Race Date 11 February 2018
A spring marathon planned so plan ahead for a race to check progress and have a break from the monotony of twenty milers up and down the TPT to Chesterfield and back. Having run the Stamford 30k for the last two years it would have been good to go there again but it was already full in November, before the spring race target had even been planned let alone prepare the training schedule. So, entered a race in Bramley, except it turns out that the race is organised by Reading Roadrunners and is near Basingstoke and is not in Leeds. Oh well, can take the missus down to see her mum and can watch Dartford play on the Saturday.
So, plan ahead but what do you do when you know that things aren’t going well? What do you do when you know that your lap times on your long reps are four seconds down on this time last year? Four seconds doesn’t sound much but that’s 4x4x26.2 which is seven minutes which is massive.
It would have been so much easier to stay at home and simply run up and down the TPT for twenty miles. My son says I take my sport far too seriously for somebody of my standard. Perhaps he’s right.
So, what’s the race like? Parking was an adventure being on an Army Camp. Archaeology isn’t just a pile of rubble, it’s also relatively recent history. Bramley Camp was first established as an ammunition depot in WWI and continued in use through WWII and the site is still a training camp. The road into the site crosses five sets of (now disused) railway tracks. This place was massive. Parking was an extra £2.00 to offset increasing MOD charges so only 50p if you can fill the car up.
The walk to the start is advertised as 10 minutes. Race HQ is Bramley Primary School and I got changed in Mr Taylor’s Y6 Draco Class. There’s a most apt poster on the wall which talks about self-esteem and how to meet challenges. Long queues for the loos but the urinal for the Gents is virtually empty despite the copious notices about urinating on school grounds. The signs don’t say anything about throwing up on school grounds after the race.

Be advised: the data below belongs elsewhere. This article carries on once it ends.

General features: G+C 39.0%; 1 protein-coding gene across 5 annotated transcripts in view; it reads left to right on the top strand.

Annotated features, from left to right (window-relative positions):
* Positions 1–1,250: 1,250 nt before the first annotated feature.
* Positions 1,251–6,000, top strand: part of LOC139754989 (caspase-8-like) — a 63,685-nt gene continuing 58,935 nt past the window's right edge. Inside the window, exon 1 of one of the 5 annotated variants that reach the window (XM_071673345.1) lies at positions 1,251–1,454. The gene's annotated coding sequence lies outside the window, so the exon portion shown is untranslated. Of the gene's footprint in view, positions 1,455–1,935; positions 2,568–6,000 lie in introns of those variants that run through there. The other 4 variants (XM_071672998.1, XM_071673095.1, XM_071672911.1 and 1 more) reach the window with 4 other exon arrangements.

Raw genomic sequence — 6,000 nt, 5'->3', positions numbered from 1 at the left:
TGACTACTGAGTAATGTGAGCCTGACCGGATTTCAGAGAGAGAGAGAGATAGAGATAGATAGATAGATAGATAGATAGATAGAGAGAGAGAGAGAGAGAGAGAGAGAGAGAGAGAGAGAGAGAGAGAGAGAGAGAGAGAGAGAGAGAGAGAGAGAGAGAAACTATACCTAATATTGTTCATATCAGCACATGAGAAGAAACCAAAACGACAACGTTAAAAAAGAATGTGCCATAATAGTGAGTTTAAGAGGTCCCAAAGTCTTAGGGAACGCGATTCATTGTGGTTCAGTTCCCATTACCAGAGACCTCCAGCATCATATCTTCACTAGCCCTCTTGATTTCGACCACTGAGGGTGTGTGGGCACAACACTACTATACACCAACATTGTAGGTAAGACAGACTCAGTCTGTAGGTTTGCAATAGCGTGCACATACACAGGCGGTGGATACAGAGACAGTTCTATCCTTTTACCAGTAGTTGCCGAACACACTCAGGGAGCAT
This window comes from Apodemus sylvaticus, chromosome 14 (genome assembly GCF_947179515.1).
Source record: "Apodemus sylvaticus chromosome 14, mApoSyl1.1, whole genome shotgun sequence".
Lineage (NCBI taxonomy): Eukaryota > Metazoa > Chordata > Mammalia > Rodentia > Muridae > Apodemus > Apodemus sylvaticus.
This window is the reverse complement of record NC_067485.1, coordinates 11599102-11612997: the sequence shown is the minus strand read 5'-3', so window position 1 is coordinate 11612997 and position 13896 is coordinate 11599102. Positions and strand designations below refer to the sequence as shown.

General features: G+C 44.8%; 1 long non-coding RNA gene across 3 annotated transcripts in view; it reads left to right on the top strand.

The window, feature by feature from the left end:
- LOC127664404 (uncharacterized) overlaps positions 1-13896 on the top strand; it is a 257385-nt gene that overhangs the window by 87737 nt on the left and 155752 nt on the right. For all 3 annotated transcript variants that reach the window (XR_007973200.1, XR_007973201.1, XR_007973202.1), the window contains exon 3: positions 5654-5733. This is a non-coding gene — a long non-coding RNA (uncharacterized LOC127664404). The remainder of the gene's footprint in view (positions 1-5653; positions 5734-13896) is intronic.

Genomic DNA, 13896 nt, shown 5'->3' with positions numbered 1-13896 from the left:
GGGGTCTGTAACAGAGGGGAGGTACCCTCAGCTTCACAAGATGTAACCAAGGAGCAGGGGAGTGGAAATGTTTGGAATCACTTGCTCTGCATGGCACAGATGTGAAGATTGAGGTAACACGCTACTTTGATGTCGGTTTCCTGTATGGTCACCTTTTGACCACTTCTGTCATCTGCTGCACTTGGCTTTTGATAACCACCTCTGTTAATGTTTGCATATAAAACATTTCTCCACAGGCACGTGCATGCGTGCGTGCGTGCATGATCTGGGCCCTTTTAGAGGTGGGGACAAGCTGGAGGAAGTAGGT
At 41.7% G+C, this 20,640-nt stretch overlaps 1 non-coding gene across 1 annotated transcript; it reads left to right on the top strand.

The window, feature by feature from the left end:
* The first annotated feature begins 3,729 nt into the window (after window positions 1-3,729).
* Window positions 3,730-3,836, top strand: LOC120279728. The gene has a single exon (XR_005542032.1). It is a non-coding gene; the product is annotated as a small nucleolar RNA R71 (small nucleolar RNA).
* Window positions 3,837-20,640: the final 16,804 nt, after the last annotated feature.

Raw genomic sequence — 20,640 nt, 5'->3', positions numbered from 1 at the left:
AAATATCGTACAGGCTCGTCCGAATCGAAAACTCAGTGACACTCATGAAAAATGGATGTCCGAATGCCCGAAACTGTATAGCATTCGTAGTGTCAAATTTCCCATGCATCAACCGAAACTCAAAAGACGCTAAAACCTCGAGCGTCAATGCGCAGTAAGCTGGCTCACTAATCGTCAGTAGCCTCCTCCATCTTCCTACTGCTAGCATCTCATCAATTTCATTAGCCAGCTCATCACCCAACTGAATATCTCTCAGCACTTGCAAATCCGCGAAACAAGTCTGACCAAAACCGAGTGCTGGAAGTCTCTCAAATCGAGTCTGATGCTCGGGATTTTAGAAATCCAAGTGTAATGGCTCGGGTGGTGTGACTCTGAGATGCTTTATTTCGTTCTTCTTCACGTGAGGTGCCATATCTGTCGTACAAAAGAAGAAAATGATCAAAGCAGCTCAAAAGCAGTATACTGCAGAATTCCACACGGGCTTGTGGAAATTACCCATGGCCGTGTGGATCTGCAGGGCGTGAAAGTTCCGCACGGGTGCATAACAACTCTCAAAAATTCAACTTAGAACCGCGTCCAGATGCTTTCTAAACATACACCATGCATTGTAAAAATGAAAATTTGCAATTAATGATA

The course is a two lapper so no need to warm up on the course and the race also incorporates a ten mile version which is fair enough. Some heart is drawn from the notion that I’m one of the hard ones doing the real thing. Feedback for race organisers all over the world – when you have two distances in the same race, give one, or both, sets an extra marker to pin on their back. It saves all sorts of grief for those competing in the longer event as the whacky races begin at the end of the first lap.
Basingstoke and Reading may be one big housing estate but this is Hampshire and the course is very rural. Luckily, high hawthorn hedges protected us from the viscous westerly gales. The snowdrops looked pretty. It had rained heavily the night before with lots of water and detritus on the course. Roads aren’t closed but it’s mainly quiet lanes but another bit of feedback: don’t put the feed station on the right hand side of the road when you want athletes to keep to the left. The course isn’t flat but it’s fair, it was the wind that caused the most distress.
No t-shirt but well stocked goody bag with medal, snood type thingy and lots of other bits and pieces. You run the race for the time not the added extras. Marshals everywhere who were both supportive and attentive on what was for them, a long cold day.
First to cross the line was Alex Wall-Clarke, Southampton, in 1:54:24 with Rosie Keane (Luton) first lady in 2:02:01. Rosie also finished in 10th overall whilst in 2016 the race was won in 1:42:43 so where were all the men today? Perhaps the windy weather and the threat of a poor result put them all off. 684 finishers (657 in the ten so a busy start line).
The walk back to the car was as long as the drive back to a snowy Sheffield. And Dartford lost to bogey team Chelmsford City too just to sum up the weekend.
Results are here.